Ocean County is perhaps the most aggressive level of government in New Jersey when it comes to enabling the 2010 U.S. Census, a head count that county officials foresee bringing in more federal dollars for schools, hospitals and highways — and ultimately, their dream of a newly drawn congressional district that would unite all 33 Ocean towns. “The last time we had the census (in 2000), Ocean County saw population growth of 12 percent,” Freeholder Joseph H. Vicari said Thursday, as workers and members of the county’s census committee mingled at the census office on Hooper Avenue in Silverton. “New Jersey lost 90,000 people but Ocean County is gaining people. . . . The reapportionment is very important. Ocean County should have its own congressional seat.”
Enshrined in the Constitution to guarantee adequate political representation, the census has morphed into the baseline mechanism for determining all kinds of federal funding formulas for local projects, worth at least $300 billion a year nationally. Local leaders are determined to get as much as they can, starting with Lakewood, the county’s growing urban center.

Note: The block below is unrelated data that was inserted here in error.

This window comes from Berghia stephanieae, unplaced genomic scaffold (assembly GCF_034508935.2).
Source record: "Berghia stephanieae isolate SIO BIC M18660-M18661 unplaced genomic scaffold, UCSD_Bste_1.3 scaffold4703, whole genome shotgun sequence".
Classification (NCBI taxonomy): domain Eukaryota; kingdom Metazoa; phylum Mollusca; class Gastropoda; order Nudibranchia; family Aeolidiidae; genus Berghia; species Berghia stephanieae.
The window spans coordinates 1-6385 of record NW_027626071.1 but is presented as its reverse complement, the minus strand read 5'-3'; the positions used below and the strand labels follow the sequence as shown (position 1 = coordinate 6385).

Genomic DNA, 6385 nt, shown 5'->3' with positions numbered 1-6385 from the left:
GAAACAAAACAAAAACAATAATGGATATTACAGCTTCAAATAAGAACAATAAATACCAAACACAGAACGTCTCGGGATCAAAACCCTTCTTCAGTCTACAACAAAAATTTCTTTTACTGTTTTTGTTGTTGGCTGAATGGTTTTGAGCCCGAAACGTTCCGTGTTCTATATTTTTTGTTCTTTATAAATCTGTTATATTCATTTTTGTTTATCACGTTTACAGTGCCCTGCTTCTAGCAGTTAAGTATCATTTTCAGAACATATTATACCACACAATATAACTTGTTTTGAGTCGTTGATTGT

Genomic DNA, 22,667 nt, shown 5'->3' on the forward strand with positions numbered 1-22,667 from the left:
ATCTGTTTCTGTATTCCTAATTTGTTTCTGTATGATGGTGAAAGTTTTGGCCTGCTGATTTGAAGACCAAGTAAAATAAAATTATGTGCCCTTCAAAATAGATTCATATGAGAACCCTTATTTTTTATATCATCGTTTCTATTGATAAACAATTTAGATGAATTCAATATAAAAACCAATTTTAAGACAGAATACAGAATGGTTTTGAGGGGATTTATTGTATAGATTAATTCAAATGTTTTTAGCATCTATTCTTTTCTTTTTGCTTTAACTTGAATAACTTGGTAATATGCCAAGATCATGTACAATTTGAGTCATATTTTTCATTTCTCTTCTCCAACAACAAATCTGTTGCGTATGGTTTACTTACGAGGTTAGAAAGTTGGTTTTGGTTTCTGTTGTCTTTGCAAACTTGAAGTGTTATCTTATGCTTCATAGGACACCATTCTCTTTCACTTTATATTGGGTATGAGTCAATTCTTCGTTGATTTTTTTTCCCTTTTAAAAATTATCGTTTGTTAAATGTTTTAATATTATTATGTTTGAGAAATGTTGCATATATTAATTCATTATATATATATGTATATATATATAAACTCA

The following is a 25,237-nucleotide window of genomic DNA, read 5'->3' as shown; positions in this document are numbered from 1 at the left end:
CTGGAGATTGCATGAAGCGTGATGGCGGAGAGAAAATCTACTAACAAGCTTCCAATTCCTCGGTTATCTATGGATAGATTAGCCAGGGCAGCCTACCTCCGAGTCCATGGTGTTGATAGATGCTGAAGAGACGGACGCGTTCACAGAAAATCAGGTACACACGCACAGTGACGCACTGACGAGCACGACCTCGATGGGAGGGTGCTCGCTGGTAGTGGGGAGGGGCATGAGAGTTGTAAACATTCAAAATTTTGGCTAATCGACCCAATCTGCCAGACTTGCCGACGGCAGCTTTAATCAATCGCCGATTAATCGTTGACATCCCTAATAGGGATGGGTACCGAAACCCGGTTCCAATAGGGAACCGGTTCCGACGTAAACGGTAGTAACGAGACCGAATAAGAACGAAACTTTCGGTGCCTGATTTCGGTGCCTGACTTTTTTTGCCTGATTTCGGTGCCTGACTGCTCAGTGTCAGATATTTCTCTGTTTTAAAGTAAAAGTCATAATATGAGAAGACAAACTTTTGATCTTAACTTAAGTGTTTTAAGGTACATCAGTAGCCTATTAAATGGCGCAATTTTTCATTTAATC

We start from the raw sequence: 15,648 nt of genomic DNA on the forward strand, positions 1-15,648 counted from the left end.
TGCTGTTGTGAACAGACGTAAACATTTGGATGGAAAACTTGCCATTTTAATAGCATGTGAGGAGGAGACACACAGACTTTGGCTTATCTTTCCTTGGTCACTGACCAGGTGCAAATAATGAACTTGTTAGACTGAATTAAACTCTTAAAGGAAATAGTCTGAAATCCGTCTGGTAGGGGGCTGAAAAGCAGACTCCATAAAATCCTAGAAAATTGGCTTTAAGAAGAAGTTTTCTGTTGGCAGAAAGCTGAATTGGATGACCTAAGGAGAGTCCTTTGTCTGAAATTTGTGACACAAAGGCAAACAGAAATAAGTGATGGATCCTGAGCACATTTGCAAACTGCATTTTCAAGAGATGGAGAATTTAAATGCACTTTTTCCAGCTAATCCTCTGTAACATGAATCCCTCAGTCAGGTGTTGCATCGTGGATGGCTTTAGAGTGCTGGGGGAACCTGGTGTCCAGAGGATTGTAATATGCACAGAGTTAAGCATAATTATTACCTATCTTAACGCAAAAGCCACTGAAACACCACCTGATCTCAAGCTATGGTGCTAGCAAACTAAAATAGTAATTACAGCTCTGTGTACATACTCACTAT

With its complex demographics of Hispanics, immigrants, Orthodox Jews and African-Americans, Lakewood’s count is a case of how community figures — people that regional census director Fernando A. Armstrong calls “trusted voices” — are enlisted to convince people of the legitimacy and need to answer census questions.
They can talk about the census “in their churches, in the barbershops,” Armstrong said, and the census will have assistance tables in community gathering places to help people fill out their forms. “The census does not distinguish between citizens and non-citizens,” and urban populations benefit from the school and hospital funding that’s based on population counts, Armstrong said: “Those things are directly dependent on having a good census.”
The census has to tackle the same problem in Freehold. Rita Dentino, coordinator for Casa Freehold, an immigrant advocacy group, said the borough “is approaching possibly having half of its population being immigrants and people of color, groups which are traditionally undercounted. Read full article in APP.